Who is Afraid of Tool Deflection? [4 Evils + The Cures]

Remember: This is the 4th tutorial in the Free Email Feeds & Speeds Master Class. Click here for more information about the Master Class.

Well, if you’re not afraid of tool deflection, you should be.

But how much is too much deflection, and how should we think about it?

Tool Deflection has four evils:

  1. It can instigate chatter.  If deflection is low enough, chatter in machining is much less likely.
  2. It can reduce tool life.  Deflecting a tool is bending the tool, and we all know what happens when we bend a paperclip too many times!
  3. It can ruin surface finish.  Depending on the conditions, the tool may deflect into the wall of the cut leaving a chatter-like ripple.
  4. It messes with tolerances.  Your CAM software assumes a perfect cylinder, not a deflected bent up one that is thrashing around in the cut.

OK, then what are the limits of Tool Deflection?  Why?  And is G-Wizard Calculator optimistic or conservative about those limits?


CNC Controller: Software, Drivers, & Boards [Complete DIY Guide]

The CNC Controller or CNC Control is the package of electronics and software that take input either from g-code or the cnc control panel and converts it to the signals the CNC machine’s motors need to move the CNC axes.  Every DIY CNC Machine needs one.

In the hobby and entry-level CNC machine world, Tormach’s mills are ubiquitous. They may not be the highest performance machines out there–but they are a tremendous value and so they’re like the Chevy Small Blocks in the engine world. It’s not the same as a Ferrari V12, but you can keep one running cheap and build it up to be amazingly powerful. And like the Chevy Small Blocks, there are hot rodding options galore for the Tormachs.

CNC Routers

This article will walk you through the basic types of software for CNC Routers. Most folks will not use all of the cnc software described here. But it’s good to know what is out there in case you do have a problem one of these cnc software packages could solve.

CNC Router [ CNCCookbook Complete Guide ]

CNC Router users, this is your CNCCookbook home page for information and resources on your favorite wood cnc machine.

Have you thought about using a drag knife with your CNC Router?

Drag Knifes are really handy for cutting soft materials like vinyl, cardboard, mat board, foam, wood veneer, leather, and many others.  With flat sheets, you might use a drag knife to create some custom packaging for some product, for example, or at least to prototype the packaging.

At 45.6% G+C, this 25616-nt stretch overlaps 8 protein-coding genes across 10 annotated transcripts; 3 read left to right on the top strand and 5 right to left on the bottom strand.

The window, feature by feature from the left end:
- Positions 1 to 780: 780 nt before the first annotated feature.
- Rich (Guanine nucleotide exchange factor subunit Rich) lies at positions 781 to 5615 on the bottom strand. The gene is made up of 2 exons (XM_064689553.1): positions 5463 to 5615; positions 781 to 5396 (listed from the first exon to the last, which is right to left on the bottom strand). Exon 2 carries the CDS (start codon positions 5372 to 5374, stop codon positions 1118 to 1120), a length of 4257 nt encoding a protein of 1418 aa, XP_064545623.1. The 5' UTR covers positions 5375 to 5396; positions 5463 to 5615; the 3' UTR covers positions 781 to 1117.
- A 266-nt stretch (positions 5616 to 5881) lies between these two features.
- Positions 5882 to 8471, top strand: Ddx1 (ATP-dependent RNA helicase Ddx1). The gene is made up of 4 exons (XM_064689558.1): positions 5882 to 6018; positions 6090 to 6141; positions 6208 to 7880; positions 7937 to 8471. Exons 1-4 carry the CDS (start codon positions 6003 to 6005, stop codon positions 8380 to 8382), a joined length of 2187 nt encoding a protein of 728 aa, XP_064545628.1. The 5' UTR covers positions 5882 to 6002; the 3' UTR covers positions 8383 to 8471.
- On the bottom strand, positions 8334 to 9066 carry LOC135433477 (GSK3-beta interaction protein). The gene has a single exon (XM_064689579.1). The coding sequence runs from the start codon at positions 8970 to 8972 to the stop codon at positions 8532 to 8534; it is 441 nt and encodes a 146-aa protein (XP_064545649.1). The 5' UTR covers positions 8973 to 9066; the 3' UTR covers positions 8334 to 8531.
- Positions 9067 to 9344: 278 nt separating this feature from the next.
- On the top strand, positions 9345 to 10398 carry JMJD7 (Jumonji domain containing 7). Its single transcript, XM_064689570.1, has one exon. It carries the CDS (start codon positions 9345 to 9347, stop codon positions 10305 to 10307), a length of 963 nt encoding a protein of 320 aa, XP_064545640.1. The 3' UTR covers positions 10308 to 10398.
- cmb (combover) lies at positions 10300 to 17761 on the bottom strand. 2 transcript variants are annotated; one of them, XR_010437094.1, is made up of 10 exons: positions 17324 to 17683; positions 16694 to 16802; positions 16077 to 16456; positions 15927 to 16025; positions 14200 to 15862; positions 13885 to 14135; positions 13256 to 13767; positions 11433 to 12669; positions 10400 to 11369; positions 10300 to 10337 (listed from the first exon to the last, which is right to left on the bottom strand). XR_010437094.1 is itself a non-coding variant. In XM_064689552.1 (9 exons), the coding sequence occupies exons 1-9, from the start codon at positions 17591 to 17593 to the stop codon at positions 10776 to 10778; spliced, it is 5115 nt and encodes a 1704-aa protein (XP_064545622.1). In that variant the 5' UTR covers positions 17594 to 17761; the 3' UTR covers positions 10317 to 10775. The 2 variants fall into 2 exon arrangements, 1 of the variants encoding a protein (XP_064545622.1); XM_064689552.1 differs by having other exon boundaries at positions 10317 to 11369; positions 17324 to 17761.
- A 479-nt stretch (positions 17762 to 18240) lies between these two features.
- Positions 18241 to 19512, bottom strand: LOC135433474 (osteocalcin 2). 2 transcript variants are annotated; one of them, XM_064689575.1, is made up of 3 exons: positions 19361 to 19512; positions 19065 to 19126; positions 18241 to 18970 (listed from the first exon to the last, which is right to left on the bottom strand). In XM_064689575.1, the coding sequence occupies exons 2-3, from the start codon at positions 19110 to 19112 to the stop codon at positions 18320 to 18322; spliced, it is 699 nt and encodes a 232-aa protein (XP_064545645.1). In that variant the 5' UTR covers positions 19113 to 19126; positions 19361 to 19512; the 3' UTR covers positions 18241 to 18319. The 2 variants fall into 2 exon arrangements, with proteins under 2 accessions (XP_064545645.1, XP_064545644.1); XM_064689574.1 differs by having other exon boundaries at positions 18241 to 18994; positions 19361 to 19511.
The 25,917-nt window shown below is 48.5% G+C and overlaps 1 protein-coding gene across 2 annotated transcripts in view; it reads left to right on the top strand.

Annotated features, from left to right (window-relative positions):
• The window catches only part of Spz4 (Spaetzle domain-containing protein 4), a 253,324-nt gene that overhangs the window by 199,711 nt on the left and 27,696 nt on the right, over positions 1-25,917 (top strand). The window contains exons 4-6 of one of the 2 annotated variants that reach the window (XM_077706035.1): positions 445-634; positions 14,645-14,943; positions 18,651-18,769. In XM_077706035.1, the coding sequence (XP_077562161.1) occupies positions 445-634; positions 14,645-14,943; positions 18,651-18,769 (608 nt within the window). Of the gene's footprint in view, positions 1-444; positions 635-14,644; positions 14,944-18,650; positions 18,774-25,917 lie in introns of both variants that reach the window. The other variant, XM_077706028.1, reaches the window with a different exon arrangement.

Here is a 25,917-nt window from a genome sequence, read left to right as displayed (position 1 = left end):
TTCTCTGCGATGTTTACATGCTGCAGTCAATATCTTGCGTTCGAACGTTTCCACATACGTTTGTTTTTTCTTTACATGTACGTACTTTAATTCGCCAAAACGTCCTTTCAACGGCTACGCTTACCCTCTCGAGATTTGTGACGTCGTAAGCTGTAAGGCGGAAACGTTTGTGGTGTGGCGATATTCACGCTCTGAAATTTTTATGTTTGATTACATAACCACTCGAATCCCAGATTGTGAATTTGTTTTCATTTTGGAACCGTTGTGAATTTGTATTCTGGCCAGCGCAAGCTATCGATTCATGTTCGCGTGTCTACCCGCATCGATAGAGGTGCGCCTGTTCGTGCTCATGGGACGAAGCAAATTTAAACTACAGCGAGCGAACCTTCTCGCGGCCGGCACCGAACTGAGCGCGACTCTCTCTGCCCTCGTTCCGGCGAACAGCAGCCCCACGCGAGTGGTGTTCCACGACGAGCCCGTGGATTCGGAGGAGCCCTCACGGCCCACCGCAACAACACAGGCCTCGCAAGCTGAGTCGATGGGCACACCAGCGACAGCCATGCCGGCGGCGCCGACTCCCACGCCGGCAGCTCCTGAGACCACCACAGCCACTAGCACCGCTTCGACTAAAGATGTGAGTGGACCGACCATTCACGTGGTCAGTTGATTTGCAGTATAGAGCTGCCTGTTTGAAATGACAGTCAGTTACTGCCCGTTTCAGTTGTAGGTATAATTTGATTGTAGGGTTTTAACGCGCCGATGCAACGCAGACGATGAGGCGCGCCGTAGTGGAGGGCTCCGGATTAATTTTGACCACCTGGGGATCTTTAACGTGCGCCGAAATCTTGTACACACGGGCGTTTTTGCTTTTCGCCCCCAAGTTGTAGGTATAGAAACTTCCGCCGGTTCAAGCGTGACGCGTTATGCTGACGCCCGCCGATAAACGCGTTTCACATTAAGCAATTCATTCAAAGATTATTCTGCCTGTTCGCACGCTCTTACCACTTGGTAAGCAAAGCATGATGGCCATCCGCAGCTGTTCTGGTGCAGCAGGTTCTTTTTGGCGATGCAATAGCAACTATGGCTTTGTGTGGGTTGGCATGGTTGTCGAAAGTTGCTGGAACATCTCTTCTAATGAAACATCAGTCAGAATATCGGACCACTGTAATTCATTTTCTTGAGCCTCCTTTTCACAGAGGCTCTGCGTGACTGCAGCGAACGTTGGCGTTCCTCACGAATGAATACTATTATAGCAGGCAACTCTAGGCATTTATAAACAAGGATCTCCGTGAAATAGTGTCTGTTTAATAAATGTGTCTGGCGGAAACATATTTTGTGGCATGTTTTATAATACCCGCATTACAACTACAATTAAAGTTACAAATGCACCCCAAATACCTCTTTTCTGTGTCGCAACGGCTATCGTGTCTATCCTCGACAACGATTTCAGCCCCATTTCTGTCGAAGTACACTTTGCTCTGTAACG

Software, Utilities, and References

Quick Start: Using G-Wizard’s Tool Crib

Why enter the information for a tool you use frequently over and over again?

Our G-Wizard software allows you to manage collections of Tools gathered together under what’s called the “Tool Crib”.  The Tool Crib has its own tab next to the Setup Tab

27 Handy Machinist Calculators and Charts [ Free! ]

Do you refer to Machinery’s Handbook a lot for the quick reference charts?  Do you use online Calculators of various kinds to figure out your machining problems?

I used to, but then I got tired of leafing through thick handbooks and trying to find things on the web at the last minute.  Yes, they’re great resources, but I wanted things to be a lot closer to my fingertips.  I wanted a higher concentration of useful tools.  In fact, what I wanted and needed was a cnc machinist calculator.

Fun CNC Projects

CNC Project Ideas – Wish List of CNC Projects [Dozens of CNC Ideas]

Here are a few dozen CNC Project Ideas to mull over for your next big thing. There is always something more you’d like to beg, buy, borrow, build, or steal!  Here is my list of projects I’d like to someday tackle in my shop.  The easier projects are below and then there’s a whole other section filled with more ambitious projects below.  Also, don’t forget our page of model engine projects!

Machining is often about mechanical precision and function, but not always.  There is a huge body of knowledge concerned with machining for artistic effect.  This article will sample some of the techniques involved.

Advanced Topics

Vacuum Chucks, Fixtures, and Clamping Systems can greatly boost productivity in any shop setting, and they are particularly useful for quick prototyping and sheet work such as signs and electrical panels. In turning processes, vacuum chucks are favored for turning wooden bowls and spheres as they can secure the piece without damaging its surface.

Note:  If you’re looking for information on CNC Router Vacuum Tables, we have a page for that too.